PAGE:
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We’ll update these numbers “officially” with the Secretary of State’s data dump at 8 PM, but based on intraday numbers compiled by the Star Tribune (as of 4:42 PM local time), Norm Coleman’s rate of challenges continues to skyrocket while Al Franken’s — though much higher than it had been on the first couple days of the recount process — has leveled off some.

Coleman’s rate of challenges thus far today is approximately 23.4 for every 10,000 ballots cast. On Wednesday, the first day of the recount, Coleman’s rate of challenges was 2.5 per 10,000 ballots. So for some reason, the Coleman campaign is finding reason to challenge more than nine times as many ballots as it did on Wednesday (and the Franken campaign, for its part, is finding reason to challenge about five times as many ballots).

Now, the Coleman campaign isn’t being devious or anything like that; they’re simply exploiting a flawed system and trying to win a spin war. But news organizations should recognize that — as of about Friday afternoon when the number of challenges skyrocketed — the entire first phase of the recount process essentially became a spin war. The running totals being reported by the Star Tribune and the Secretary of State are at this point fairly meaningless, and should be denoted as such; we aren’t likely to learn very much more about the ultimate winner of the recount until the state canvassing board convenes in December.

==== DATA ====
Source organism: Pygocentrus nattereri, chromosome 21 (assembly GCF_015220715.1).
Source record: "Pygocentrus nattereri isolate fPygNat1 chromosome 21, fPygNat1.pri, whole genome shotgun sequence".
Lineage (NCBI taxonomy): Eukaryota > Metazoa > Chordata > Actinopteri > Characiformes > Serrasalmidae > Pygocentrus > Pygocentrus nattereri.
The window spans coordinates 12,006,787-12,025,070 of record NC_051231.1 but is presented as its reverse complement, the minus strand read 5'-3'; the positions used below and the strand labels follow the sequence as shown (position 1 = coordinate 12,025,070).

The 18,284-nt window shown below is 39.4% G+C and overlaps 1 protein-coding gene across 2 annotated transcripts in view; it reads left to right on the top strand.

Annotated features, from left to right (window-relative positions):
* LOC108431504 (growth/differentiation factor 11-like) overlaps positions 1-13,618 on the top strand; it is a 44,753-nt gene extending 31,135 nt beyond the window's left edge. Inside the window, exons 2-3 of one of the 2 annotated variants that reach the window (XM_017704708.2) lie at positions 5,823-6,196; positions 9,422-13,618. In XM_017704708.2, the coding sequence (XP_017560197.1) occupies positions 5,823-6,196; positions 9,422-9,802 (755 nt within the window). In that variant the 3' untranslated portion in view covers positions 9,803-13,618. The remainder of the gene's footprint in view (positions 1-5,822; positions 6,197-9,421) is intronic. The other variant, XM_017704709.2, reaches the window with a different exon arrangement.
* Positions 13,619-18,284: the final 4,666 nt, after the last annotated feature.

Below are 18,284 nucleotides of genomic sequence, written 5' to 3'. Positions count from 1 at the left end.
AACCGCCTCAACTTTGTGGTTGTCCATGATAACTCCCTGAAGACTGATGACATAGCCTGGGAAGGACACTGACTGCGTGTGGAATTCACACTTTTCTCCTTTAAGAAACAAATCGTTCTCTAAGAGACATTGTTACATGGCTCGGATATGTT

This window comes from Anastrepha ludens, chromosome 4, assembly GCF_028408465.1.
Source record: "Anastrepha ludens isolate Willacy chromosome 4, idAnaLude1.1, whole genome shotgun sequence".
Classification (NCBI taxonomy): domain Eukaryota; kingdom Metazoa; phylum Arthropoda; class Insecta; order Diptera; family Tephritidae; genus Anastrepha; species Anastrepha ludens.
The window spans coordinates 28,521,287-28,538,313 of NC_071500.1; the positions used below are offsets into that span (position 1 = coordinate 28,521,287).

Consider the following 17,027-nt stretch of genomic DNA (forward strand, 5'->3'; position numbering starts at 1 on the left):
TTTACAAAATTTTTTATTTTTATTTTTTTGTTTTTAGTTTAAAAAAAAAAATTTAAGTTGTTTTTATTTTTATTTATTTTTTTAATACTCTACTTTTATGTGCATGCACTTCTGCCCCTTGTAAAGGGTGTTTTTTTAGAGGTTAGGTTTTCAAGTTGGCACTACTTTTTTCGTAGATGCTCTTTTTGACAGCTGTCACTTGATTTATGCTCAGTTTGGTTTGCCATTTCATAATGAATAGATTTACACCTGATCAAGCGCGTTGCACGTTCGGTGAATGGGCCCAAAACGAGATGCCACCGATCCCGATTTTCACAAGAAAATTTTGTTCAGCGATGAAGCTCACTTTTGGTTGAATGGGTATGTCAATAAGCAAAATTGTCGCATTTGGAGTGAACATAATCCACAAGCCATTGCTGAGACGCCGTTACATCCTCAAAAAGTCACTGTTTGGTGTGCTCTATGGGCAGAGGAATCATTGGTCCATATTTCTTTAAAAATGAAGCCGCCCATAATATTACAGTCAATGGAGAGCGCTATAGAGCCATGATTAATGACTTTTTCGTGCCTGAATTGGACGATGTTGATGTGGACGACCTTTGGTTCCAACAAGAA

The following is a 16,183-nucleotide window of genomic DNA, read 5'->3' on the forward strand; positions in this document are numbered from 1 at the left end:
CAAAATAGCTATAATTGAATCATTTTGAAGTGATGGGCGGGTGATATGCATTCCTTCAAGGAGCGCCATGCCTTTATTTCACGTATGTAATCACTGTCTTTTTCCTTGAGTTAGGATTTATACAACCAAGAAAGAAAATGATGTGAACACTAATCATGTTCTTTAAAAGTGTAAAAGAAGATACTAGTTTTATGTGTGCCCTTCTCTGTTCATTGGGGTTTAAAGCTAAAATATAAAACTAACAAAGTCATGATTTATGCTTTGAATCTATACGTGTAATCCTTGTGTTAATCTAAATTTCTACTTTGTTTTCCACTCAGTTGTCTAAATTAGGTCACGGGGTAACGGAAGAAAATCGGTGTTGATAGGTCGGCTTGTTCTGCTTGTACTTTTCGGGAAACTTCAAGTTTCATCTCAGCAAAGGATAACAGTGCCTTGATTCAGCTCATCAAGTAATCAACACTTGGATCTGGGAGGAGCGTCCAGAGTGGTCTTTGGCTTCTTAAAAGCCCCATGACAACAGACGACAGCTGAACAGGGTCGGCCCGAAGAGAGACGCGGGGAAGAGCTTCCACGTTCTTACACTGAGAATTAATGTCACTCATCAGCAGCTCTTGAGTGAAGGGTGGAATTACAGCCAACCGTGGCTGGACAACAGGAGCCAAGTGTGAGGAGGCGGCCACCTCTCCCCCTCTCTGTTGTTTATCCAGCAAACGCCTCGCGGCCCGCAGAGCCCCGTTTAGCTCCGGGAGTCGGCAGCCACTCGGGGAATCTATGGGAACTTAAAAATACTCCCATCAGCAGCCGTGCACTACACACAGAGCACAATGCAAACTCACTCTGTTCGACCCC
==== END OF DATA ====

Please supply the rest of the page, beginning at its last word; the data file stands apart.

Nate Silver is the founder and editor in chief of FiveThirtyEight.

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